How to integrate upstream utilities in your library

Upstream utilities allow you to publish files to the Hub from your library. This guide will show you how to:

  • Use the repository-management methods available in the huggingface_hub package.
  • Use the Repository class to handle files and version control a repository with Git-like commands.

huggingface_hub repository-management methods

The huggingface_hub package offers high-level methods that wraps around HTTP requests. There are many valuable tasks you can accomplish with it, including:

  • List and filter models and datasets.
  • Inspect model or dataset metadata.
  • Delete a repository.
  • Change the visibility of a repository.

List and filter

It can be helpful for users to see a list of available models and filter them according to a specific language or library. This can be especially useful for library and organization owners who want to view all their models. Use the list_models function with the filter parameter to search for specific models.

You can view all the available filters on the left of the model Hub.

/docs/assets/hub/hub_filters.png

>>> from huggingface_hub import list_models

# List all models.
>>> list_models()

# List only text classification models.
>>> list_models(filter="text-classification")

# List only Russian models compatible with PyTorch.
>>> list_models(filter=("languages:ru", "pytorch"))

# List only the models trained on the "common_voice" dataset.
>>> list_models(filter="dataset:common_voice")

# List only the models from the spaCy library.
>>> list_models(filter="spacy")

Explore available public datasets with list_datasets:

>>> from huggingface_hub import list_datasets

# List only text classification datasets.
>>> list_datasets(filter="task_categories:text-classification")

# List only datasets in Russian for language modeling.
>>> list_datasets(filter=("languages:ru", "task_ids:language-modeling"))

Inspect model or dataset metadata

Get important information about a model or dataset as shown below:

>>> from huggingface_hub import model_info, dataset_info

# Get metadata of a single model.
>>> model_info("distilbert-base-uncased")

# Get metadata of a single dataset.
>>> dataset_info("glue")

Create a repository

Create a repository with create_repo and give it a name with the name parameter.

>>> from huggingface_hub import create_repo
>>> create_repo("test-model")
'https://huggingface.co/lysandre/test-model'

Delete a repository

Delete a repository with delete_repo. Make sure you are certain you want to delete a repository because this is an irreversible process!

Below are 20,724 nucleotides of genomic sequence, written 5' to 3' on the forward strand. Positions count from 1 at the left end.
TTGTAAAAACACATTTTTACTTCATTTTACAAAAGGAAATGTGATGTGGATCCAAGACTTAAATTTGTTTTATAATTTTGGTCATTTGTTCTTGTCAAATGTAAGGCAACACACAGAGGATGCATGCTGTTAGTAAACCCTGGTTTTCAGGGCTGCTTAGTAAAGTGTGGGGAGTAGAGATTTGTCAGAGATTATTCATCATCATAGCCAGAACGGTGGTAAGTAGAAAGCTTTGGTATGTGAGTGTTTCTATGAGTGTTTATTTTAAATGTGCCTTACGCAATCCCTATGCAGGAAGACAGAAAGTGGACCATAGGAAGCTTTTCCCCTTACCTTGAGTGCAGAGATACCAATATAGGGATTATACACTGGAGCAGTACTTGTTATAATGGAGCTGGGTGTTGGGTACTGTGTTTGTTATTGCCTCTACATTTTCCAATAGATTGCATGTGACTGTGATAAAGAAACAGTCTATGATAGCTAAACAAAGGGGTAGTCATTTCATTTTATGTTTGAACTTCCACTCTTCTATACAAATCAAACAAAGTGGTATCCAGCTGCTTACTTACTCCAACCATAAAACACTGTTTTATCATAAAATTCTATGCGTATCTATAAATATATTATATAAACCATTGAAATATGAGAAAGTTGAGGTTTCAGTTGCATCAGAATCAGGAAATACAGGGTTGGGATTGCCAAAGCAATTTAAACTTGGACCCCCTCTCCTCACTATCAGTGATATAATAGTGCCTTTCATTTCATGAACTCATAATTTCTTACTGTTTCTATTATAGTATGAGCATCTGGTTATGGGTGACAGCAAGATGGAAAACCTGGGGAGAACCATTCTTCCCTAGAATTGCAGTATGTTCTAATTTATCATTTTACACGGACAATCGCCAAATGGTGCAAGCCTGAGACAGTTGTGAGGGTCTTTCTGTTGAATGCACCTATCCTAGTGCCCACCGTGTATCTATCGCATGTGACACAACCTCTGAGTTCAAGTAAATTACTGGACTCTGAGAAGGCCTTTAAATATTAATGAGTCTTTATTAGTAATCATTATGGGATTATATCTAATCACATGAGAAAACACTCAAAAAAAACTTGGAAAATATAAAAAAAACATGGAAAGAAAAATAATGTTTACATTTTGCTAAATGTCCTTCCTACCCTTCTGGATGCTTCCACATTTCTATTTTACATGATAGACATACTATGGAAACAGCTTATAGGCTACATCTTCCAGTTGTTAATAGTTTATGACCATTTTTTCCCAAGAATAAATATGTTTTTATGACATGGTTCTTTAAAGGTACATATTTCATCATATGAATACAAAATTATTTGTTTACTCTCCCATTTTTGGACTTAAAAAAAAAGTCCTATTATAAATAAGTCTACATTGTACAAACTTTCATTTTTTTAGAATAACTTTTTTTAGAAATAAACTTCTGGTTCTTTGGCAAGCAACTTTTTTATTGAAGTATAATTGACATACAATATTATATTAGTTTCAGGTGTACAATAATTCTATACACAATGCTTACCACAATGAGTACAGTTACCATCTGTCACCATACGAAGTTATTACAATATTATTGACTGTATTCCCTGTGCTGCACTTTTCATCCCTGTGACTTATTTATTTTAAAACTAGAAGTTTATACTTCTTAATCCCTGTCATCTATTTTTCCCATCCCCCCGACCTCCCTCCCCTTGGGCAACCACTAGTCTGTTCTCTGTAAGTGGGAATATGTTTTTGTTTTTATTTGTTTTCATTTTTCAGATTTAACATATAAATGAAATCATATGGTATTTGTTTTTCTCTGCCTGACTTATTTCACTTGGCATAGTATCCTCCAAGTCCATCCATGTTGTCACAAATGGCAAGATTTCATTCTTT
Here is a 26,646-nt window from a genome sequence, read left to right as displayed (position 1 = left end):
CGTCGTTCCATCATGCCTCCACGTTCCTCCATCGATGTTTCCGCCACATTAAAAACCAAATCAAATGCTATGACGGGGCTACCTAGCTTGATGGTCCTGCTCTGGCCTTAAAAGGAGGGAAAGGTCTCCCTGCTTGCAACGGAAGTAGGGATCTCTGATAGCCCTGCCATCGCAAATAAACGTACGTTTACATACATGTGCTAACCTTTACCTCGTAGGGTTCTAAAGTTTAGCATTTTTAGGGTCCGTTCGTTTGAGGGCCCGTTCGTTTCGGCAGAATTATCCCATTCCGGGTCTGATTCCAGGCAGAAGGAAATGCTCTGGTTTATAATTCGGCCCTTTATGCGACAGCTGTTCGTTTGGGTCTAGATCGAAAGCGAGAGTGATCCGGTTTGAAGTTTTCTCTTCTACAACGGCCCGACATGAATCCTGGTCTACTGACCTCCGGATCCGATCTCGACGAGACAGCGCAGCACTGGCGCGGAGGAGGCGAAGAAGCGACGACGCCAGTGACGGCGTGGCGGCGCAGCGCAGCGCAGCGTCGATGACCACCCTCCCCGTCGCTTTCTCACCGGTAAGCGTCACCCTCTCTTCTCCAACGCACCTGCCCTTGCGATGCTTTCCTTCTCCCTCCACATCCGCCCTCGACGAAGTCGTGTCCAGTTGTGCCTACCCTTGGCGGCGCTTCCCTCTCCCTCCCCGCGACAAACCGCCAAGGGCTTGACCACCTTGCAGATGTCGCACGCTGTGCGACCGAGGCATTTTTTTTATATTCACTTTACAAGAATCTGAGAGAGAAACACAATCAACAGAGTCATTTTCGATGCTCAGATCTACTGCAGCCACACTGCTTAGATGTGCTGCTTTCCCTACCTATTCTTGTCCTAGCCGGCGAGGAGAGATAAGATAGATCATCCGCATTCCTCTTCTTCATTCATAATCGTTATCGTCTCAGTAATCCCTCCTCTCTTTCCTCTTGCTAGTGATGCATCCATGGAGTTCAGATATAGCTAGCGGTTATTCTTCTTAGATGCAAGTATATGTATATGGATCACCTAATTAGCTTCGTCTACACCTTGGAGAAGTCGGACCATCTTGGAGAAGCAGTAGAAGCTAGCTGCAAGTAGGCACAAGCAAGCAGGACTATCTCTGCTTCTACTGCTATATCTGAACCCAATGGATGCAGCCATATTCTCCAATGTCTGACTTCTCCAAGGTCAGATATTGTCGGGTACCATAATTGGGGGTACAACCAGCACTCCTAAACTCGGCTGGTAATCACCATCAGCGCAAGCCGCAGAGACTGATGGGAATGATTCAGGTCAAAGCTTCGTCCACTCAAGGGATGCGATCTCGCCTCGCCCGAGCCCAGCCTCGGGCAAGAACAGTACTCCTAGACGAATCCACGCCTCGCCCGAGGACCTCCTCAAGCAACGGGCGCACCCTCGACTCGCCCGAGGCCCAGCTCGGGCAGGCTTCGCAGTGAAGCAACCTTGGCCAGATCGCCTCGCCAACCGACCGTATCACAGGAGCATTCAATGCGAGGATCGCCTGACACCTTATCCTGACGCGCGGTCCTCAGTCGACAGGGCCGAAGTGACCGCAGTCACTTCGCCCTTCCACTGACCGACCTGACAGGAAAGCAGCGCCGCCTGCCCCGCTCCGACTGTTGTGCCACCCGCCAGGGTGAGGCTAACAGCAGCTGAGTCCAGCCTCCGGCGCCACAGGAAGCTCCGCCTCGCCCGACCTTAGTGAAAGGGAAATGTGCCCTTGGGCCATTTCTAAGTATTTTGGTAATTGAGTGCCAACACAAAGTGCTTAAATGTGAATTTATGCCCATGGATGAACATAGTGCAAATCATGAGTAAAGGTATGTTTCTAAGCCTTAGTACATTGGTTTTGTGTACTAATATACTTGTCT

Pass the full repository ID to delete_repo. The full repository ID looks like {username_or_org}/{repo_name}, and you can retrieve it with get_full_repo_name() as shown below:

>>> from huggingface_hub import get_full_repo_name, delete_repo
>>> name = get_full_repo_name(repo_name)
>>> delete_repo(name=name)

Delete a dataset repository by adding the repo_type parameter:

>>> delete_repo(name=REPO_NAME, repo_type="dataset")

Change repository visibility

A repository can be public or private. A private repository is only visible to you or members of the organization in which the repository is located. Change a repository to private as shown in the following:

>>> from huggingface_hub import update_repo_visibility
>>> update_repo_visibility(name=REPO_NAME, private=True)

Repository

The Repository class allows you to push models or other repositories to the Hub. Repository is a wrapper over Git and Git-LFS methods, so make sure you have Git-LFS installed (see here for installation instructions) and set up before you begin. The Repository class should feel familiar if you are already familiar with common Git commands.

Clone a repository

The clone_from parameter clones a repository from a Hugging Face model ID to a directory specified by the local_dir argument:

>>> repo = Repository(local_dir="w2v2", clone_from="facebook/wav2vec2-large-960h-lv60")

clone_from can also clone a repository from a specified directory using a URL (if you are working offline, this parameter should be None):

>>> repo = Repository(local_dir="huggingface-hub", clone_from="https://github.com/huggingface/huggingface_hub")

Easily combine the clone_from parameter with create_repo to create and clone a repository:

>>> repo_url = create_repo(name="repo_name")